Nobody's even thinking about putting the features into the silicon that we think are going to be required at the edge of network. We have probably two to four years of leadership there, and that assumes they start today to put it in their ASICs, which most of them have not even thought about doing. Everybody's doing the data center. I mean that's old world. It's how you take this data center to the cloud and meld this seamlessly with the network and accomplish the power of it, in my opinion.
So, John, let's talk about Internet of Everything. What should IT people be doing to lead this?
This is exactly what many customers ask. If you stay where you were, your job is keeping the lights on in a data center, with servers separate from storage, separate from switching, separate from software, separate from the cloud, separate from ease-of-use. If your ability to bring services to your customers or to your consumers or for your internal use [entails] cycles of one, two and three years, you will get left behind, with 90% of decisions going to the end user. Now we've all seen that movie.
As that happens, it will feel good for a couple of years and then you go: I can't combine them. I can't show you the data. I've got security problems. I've got more people maintaining the patchwork effect. That's a bad outcome too, although in the short term it might have some attractiveness. All of a sudden you can see a company move into this No.1 position in terms of the ability to deliver. And that's what we're going to try to do.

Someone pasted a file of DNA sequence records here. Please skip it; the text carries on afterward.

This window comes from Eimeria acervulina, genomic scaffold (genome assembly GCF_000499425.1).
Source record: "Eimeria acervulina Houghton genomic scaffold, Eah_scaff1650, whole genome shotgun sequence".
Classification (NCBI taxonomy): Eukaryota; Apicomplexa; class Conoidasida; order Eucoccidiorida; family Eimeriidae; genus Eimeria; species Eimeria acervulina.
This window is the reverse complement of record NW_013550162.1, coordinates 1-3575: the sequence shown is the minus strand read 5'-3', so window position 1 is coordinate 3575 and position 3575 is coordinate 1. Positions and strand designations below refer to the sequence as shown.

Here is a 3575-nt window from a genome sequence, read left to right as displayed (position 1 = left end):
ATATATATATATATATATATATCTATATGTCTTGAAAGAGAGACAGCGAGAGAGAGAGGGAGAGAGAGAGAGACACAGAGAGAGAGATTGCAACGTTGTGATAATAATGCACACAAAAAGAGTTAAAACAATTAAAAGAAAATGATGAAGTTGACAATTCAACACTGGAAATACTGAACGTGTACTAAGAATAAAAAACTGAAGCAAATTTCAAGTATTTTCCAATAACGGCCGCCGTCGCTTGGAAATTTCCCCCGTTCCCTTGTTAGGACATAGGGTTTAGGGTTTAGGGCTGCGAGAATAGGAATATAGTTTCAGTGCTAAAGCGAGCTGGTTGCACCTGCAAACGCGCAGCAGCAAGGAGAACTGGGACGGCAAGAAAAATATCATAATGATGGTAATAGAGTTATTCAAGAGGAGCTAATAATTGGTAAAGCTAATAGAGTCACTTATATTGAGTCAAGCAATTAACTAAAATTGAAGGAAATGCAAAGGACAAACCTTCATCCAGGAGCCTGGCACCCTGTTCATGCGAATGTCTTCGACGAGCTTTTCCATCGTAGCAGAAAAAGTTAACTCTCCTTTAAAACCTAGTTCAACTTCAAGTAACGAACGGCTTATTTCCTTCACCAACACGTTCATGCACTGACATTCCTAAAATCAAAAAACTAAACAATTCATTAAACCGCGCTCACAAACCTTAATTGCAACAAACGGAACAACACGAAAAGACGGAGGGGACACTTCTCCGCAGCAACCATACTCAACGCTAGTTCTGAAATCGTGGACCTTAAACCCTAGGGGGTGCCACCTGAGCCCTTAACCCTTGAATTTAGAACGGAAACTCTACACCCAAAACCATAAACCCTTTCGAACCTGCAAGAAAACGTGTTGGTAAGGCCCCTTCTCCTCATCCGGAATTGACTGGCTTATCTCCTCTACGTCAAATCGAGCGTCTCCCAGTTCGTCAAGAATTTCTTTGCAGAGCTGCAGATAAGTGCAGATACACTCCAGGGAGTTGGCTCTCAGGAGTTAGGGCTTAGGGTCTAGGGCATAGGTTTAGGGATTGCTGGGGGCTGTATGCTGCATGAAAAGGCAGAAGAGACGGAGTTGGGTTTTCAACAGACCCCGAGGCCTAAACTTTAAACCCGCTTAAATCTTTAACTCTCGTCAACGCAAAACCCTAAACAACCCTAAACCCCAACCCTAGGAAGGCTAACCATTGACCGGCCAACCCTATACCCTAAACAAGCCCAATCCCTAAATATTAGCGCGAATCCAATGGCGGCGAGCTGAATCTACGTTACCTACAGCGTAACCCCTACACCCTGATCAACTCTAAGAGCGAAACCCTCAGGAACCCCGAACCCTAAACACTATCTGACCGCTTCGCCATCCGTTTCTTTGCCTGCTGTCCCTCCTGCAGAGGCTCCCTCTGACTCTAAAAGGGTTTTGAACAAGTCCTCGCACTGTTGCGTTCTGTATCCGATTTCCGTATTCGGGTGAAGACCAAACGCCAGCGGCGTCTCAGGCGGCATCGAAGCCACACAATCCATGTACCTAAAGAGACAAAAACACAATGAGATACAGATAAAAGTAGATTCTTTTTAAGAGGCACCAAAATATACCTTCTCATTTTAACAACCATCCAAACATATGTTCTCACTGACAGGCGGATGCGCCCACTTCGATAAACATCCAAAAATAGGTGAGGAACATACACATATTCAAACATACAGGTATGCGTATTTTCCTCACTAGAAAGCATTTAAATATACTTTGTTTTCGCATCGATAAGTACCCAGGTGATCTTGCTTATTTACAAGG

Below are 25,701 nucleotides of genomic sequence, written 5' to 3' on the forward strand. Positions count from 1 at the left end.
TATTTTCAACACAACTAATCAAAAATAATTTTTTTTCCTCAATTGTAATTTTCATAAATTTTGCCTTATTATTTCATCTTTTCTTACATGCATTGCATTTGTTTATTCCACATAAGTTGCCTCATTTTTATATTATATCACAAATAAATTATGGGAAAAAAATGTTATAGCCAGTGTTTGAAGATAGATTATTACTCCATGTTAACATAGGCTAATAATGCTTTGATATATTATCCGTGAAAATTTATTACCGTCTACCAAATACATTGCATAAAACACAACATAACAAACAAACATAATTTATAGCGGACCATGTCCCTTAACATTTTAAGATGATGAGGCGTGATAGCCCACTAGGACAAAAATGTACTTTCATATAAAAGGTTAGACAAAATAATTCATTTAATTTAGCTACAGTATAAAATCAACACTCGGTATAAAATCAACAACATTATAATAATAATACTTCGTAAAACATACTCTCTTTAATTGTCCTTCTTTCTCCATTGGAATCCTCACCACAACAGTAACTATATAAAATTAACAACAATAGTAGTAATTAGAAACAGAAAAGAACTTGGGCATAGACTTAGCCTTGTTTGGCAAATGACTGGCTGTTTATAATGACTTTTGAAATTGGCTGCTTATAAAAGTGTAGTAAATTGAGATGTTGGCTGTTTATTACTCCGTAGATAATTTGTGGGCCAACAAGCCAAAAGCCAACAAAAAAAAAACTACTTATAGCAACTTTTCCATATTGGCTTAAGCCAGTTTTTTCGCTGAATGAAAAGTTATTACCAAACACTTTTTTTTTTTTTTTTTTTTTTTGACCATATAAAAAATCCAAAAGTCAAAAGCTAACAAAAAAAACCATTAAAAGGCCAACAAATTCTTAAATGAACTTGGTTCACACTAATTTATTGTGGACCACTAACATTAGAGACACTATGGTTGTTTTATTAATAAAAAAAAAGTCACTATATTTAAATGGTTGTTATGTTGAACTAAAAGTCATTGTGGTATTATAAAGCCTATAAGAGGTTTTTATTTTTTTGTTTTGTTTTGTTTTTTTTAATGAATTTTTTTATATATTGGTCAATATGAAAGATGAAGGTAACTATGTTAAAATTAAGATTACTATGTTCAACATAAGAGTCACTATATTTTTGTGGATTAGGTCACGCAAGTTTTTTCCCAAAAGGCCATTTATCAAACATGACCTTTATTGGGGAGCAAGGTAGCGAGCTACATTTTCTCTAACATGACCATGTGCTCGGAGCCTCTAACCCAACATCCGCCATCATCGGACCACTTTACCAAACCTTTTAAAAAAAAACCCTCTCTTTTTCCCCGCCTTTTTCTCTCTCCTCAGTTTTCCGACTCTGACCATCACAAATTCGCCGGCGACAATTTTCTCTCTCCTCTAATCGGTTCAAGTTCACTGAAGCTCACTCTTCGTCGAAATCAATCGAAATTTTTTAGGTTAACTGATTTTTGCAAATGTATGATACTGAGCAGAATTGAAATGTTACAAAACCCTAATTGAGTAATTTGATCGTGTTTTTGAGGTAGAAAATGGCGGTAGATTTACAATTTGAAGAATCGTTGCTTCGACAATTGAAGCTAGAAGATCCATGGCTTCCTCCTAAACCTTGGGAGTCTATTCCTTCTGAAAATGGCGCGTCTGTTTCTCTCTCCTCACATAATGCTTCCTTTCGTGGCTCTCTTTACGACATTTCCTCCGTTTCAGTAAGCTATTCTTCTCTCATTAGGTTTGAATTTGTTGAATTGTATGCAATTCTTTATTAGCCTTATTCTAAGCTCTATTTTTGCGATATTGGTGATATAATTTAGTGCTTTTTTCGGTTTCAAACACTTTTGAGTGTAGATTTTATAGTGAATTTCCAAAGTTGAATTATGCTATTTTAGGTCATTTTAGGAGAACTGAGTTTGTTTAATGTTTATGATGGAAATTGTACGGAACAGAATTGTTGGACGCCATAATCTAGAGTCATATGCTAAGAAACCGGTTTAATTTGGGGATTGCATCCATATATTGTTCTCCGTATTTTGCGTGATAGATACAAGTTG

So what does it mean? Should a CIO be the one who is developing the ideas for how to capitalize on the Internet of Everything? Who's driving that, and who should be driving it?
The interesting thing is when I talked to the Internet of Everything concepts two or three years ago - remember we started on smart, connected communities five-and-a-half years ago, we did Smart Grid four years ago, we did interconnected industries over two years ago - the techies got interested but not the top decision makers. That has changed in the last 12 months. They get it. You don't have to explain to Lee Scott, prior CEO at Walmart, or now Mike Duke what this means on retail. He watches it. He gets it. He knows that he can automate his parking lots, to following his customers, with their permission, through the stores to see what they buy, see what they don't buy. He can do his virtual walk-through that they did Saturday morning, and then walk through a number of stores through the week. He can do it at every store in the world combined. He can change completely his supply chain and efficiencies within it. He can interface to the consumers differently than ever before.
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